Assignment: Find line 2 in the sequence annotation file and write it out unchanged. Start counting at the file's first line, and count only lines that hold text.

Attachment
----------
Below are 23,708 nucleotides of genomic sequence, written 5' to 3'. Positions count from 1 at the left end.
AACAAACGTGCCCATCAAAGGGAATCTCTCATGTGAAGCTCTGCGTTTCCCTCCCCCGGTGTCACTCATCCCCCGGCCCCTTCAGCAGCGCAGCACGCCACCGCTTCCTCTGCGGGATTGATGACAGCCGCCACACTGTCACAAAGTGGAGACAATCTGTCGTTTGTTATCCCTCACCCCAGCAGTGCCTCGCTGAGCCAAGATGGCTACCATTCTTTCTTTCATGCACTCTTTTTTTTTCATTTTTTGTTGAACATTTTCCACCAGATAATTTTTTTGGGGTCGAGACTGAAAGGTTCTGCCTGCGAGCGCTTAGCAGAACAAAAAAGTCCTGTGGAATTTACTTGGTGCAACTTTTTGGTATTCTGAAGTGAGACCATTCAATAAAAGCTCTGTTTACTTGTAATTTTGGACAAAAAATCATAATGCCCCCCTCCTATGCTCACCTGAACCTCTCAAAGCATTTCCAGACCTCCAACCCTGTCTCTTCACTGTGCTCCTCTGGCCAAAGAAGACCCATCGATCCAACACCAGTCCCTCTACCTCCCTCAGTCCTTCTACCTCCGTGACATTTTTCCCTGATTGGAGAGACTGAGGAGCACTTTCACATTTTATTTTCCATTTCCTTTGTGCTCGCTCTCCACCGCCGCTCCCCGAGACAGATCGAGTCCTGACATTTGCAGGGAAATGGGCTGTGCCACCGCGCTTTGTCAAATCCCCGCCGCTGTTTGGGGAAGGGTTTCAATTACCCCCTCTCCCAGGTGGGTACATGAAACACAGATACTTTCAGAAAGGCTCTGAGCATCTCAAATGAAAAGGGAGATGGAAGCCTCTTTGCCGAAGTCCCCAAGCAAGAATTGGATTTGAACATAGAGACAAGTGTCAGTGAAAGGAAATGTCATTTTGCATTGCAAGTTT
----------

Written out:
AACAAACGTGCCCATCAAAGGGAATCTCTCATGTGAAGCTCTGCGTTTCCCTCCCCCGGTGTCACTCATCCCCCGGCCCCTTCAGCAGCGCAGCACGCCACCGCTTCCTCTGCGGGATTGATGACAGCCGCCACACTGTCACAAAGTGGAGACAATCTGTCGTTTGTTATCCCTCACCCCAGCAGTGCCTCGCTGAGCCAAGATGGCTACCATTCTTTCTTTCATGCACTCTTTTTTTTTCATTTTTTGTTGAACATTTTCCACCAGATAATTTTTTTGGGGTCGAGACTGAAAGGTTCTGCCTGCGAGCGCTTAGCAGAACAAAAAAGTCCTGTGGAATTTACTTGGTGCAACTTTTTGGTATTCTGAAGTGAGACCATTCAATAAAAGCTCTGTTTACTTGTAATTTTGGACAAAAAATCATAATGCCCCCCTCCTATGCTCACCTGAACCTCTCAAAGCATTTCCAGACCTCCAACCCTGTCTCTTCACTGTGCTCCTCTGGCCAAAGAAGACCCATCGATCCAACACCAGTCCCTCTACCTCCCTCAGTCCTTCTACCTCCGTGACATTTTTCCCTGATTGGAGAGACTGAGGAGCACTTTCACATTTTATTTTCCATTTCCTTTGTGCTCGCTCTCCACCGCCGCTCCCCGAGACAGATCGAGTCCTGACATTTGCAGGGAAATGGGCTGTGCCACCGCGCTTTGTCAAATCCCCGCCGCTGTTTGGGGAAGGGTTTCAATTACCCCCTCTCCCAGGTGGGTACATGAAACACAGATACTTTCAGAAAGGCTCTGAGCATCTCAAATGAAAAGGGAGATGGAAGCCTCTTTGCCGAAGTCCCCAAGCAAGAATTGGATTTGAACATAGAGACAAGTGTCAGTGAAAGGAAATGTCATTTTGCATTGCAAGTTT